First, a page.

The youngest kids in the classroom are more likely to score lower on standardized tests — and 50 percent more likely to be diagnosed with ADHD, a new study in Iceland has found. The students whose birthday was near the cut-off for entrance to school were also a whopping 50 % more likely to be given medication for ADHD by the time they had reached 7th grade. (Mt. Sinai Medical Hospital researcher Helga Zoega and her colleagues used the national database of Iceland, culling data from all 11, 785 kids in the 4th~7th grade range for their study.)
This might give parents pause when they decide whether or not to send their child to kindergarten if he or she has a birthday that falls earlier in the school calendar. Academic results show that the 4th grade students born from September to December in this study came in 10 percentile points lower on average on standardized tests in math and language arts than their peers. While testing is certainly not everything, this does speak to the question of maturity and readiness. When a child enters kindergarten after having just turned 5, it could make a huge difference for many — especially kids that are high energy, distractible or fidgety. That extra year could mean the difference between the ability to follow the rules in the classroom pretty well or not.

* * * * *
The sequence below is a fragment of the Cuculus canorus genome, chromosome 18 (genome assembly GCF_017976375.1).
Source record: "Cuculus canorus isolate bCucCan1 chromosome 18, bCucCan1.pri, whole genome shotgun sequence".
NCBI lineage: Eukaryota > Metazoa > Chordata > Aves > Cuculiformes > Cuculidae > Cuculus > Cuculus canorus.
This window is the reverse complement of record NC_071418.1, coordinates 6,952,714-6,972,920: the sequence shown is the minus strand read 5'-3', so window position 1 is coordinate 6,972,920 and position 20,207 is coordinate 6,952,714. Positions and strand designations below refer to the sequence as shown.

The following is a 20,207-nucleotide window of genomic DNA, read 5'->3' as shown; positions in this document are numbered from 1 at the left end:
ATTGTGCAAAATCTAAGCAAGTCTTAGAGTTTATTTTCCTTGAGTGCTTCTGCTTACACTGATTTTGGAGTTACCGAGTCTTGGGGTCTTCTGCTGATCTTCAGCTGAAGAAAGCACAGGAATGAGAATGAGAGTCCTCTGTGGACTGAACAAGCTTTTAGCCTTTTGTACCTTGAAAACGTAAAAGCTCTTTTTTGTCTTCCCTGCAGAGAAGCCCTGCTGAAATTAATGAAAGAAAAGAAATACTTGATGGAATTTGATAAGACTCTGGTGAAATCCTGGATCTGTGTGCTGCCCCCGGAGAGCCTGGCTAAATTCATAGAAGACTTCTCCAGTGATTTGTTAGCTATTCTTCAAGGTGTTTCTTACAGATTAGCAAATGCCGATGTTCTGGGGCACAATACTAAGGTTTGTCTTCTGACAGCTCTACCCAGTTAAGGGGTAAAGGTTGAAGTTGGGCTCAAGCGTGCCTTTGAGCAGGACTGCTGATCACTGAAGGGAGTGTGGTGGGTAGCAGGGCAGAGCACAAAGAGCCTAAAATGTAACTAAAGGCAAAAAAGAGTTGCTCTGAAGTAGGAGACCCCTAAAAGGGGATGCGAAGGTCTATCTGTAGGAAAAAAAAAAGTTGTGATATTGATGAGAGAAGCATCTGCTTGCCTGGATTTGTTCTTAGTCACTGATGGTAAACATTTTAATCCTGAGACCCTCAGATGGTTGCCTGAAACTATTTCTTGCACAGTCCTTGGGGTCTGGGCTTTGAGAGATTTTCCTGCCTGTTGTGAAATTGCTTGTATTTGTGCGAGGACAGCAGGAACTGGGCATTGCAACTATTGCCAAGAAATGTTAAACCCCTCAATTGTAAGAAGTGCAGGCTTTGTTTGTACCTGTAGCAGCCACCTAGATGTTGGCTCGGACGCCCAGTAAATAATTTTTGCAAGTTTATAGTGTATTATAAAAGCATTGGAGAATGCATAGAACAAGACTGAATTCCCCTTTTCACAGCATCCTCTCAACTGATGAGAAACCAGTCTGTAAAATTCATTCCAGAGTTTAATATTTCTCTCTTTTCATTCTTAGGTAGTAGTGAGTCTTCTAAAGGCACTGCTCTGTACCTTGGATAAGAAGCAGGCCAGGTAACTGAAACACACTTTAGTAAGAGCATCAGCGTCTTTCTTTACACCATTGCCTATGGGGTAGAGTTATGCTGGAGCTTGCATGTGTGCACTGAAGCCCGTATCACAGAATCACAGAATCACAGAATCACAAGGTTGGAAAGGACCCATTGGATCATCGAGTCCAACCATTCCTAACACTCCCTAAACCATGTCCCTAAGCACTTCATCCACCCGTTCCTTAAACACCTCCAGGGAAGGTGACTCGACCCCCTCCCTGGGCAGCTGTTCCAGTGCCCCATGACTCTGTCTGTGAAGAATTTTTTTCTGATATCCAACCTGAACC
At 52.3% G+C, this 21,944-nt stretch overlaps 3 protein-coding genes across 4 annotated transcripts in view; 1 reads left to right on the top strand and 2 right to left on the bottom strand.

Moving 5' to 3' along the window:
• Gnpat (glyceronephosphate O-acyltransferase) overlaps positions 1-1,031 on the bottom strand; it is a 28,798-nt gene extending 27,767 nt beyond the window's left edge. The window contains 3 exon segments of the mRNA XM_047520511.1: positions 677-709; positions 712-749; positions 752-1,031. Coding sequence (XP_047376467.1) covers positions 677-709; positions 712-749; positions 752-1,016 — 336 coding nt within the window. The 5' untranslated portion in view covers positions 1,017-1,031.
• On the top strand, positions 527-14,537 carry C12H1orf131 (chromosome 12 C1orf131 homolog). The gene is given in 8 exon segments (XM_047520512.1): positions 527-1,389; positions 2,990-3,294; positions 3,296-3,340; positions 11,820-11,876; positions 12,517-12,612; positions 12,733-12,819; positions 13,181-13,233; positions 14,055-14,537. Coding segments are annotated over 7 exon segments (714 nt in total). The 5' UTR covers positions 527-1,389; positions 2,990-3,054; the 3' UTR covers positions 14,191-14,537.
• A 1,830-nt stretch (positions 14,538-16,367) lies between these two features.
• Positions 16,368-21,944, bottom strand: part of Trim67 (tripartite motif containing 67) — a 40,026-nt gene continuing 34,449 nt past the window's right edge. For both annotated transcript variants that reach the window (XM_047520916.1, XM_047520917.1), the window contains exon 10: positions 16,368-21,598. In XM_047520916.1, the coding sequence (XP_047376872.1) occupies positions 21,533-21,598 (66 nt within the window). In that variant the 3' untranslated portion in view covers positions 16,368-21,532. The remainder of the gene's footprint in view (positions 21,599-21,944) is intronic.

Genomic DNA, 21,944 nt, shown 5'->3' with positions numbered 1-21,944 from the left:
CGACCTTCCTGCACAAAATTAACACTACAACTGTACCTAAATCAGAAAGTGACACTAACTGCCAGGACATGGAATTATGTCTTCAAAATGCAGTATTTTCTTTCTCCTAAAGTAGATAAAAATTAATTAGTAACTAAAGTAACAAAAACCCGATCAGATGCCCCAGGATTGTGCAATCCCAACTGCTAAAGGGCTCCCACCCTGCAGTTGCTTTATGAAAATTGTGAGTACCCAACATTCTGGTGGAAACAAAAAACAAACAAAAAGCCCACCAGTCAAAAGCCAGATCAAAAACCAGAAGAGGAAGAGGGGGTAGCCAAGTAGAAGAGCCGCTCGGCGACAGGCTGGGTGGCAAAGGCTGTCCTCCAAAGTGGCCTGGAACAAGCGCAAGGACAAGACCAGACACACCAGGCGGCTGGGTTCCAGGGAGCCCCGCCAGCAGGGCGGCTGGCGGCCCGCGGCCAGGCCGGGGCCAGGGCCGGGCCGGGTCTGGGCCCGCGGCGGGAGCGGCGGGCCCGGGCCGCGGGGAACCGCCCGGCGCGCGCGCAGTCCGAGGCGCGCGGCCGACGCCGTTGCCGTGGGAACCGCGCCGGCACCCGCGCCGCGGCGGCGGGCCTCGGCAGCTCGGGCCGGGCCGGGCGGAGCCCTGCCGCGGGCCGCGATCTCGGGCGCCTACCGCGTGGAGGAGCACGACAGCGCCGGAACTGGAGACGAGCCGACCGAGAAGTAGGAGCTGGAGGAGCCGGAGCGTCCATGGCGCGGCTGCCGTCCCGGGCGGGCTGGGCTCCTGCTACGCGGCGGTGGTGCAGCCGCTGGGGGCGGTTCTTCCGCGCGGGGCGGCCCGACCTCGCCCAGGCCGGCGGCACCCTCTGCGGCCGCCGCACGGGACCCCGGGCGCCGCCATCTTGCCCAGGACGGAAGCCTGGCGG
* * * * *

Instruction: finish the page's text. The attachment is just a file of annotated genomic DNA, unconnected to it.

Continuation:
It also makes me wonder — are some kids being prescribed ADHD meds for behavior issues related to maturity (or lack thereof), and not for actually having ADHD?
A recent study in the U.S. also showed double the risk of diagnosis or treatment for ADHD in children born in the 4 months prior to the school eligibility age cutoff.
What do you think? Should parents wait to send their kids to kindergarten, if their child’s birthday is near the cut-off date? And are kids being mistakenly prescribed with ADHD medication because of the “fidget factor”?
Elisabeth Wilkins is the mother of one son and the Editor of Empowering Parents. She and her family live in Cape Elizabeth, Maine.